Recently, the United Nations celebrated International Day of Forests, bringing awareness to the alarming rate at which the most biologically diverse ecosystems on land (home to more than 80 percent of the terrestrial species of animals, plants, and insects) are being destroyed.
Between 1990 and 2005, net forest loss in Africa was about 300,000 square miles – roughly comparable to the area from North Carolina to Maine along the eastern United States. The resulting loss of habitat and food, increased carbon dioxide emissions, and reduced oxygen production is a direct threat to the life cycle and our climate. Industrial logging and mining, agriculture, and urban sprawl are primary causes of forest destruction.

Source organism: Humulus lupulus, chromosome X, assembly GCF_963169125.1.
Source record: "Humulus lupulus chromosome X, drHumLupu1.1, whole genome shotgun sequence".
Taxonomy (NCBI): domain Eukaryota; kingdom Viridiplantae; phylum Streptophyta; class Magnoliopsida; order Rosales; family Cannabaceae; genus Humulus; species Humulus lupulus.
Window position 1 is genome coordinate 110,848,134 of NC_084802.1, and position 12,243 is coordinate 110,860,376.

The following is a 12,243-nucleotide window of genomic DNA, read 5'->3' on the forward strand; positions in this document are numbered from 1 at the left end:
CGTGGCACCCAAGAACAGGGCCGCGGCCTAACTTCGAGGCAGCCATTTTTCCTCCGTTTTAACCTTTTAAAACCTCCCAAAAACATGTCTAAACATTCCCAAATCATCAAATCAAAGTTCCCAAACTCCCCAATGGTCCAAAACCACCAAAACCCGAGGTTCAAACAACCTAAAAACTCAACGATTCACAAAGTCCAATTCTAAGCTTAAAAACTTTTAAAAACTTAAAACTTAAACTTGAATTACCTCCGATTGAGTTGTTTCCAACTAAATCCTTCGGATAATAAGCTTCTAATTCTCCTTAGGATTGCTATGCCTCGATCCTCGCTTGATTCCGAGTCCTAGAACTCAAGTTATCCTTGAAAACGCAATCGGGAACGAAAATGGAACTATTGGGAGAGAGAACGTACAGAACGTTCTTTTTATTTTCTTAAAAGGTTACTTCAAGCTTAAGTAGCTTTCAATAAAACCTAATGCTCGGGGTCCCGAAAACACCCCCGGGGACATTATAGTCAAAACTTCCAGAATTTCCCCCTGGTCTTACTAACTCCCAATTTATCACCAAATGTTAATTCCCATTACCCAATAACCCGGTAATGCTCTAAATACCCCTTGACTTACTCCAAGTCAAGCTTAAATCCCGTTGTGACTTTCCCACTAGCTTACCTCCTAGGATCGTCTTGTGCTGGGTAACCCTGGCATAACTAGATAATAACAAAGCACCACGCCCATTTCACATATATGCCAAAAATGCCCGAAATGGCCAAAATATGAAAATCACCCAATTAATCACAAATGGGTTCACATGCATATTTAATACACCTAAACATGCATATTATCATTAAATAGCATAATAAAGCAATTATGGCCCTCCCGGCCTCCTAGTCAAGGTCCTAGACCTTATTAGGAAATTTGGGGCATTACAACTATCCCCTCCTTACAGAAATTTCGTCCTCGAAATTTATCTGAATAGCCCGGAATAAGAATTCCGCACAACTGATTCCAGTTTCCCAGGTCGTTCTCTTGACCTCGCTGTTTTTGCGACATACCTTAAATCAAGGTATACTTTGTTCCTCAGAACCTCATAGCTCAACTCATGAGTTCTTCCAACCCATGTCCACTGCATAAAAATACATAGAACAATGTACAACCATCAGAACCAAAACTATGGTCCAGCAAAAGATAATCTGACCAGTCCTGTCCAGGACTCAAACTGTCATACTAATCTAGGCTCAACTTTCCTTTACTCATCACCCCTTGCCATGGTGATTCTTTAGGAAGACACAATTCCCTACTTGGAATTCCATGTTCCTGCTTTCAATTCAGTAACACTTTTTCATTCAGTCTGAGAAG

Why We Need Forests to Maintain a Stable Ecosystem
Forests act as catalysts, turning groundwater into moisture in the air. This provides a natural cooling effect. When forests are destroyed, this cycle is lost and temperatures increase…
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